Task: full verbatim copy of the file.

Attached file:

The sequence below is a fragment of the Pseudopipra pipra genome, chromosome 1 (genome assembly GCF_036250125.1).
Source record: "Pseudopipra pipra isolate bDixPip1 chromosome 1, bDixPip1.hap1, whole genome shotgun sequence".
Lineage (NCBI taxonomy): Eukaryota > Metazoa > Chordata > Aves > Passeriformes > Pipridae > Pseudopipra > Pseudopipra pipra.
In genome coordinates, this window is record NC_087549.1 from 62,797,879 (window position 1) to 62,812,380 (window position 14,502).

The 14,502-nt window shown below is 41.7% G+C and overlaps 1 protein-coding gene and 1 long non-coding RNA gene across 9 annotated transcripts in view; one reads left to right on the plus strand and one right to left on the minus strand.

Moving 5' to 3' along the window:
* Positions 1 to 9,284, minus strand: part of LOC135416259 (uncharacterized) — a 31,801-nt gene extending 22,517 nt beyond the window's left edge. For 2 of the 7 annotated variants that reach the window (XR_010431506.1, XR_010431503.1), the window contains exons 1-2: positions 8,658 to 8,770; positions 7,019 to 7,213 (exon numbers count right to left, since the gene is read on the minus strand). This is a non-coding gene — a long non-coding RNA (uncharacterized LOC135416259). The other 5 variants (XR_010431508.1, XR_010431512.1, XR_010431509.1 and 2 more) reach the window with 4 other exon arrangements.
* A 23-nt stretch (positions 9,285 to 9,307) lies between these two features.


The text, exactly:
The sequence below is a fragment of the Pseudopipra pipra genome, chromosome 1 (genome assembly GCF_036250125.1).
Source record: "Pseudopipra pipra isolate bDixPip1 chromosome 1, bDixPip1.hap1, whole genome shotgun sequence".
Lineage (NCBI taxonomy): Eukaryota > Metazoa > Chordata > Aves > Passeriformes > Pipridae > Pseudopipra > Pseudopipra pipra.
In genome coordinates, this window is record NC_087549.1 from 62,797,879 (window position 1) to 62,812,380 (window position 14,502).

The 14,502-nt window shown below is 41.7% G+C and overlaps 1 protein-coding gene and 1 long non-coding RNA gene across 9 annotated transcripts in view; one reads left to right on the plus strand and one right to left on the minus strand.

Moving 5' to 3' along the window:
* Positions 1 to 9,284, minus strand: part of LOC135416259 (uncharacterized) — a 31,801-nt gene extending 22,517 nt beyond the window's left edge. For 2 of the 7 annotated variants that reach the window (XR_010431506.1, XR_010431503.1), the window contains exons 1-2: positions 8,658 to 8,770; positions 7,019 to 7,213 (exon numbers count right to left, since the gene is read on the minus strand). This is a non-coding gene — a long non-coding RNA (uncharacterized LOC135416259). The other 5 variants (XR_010431508.1, XR_010431512.1, XR_010431509.1 and 2 more) reach the window with 4 other exon arrangements.
* A 23-nt stretch (positions 9,285 to 9,307) lies between these two features.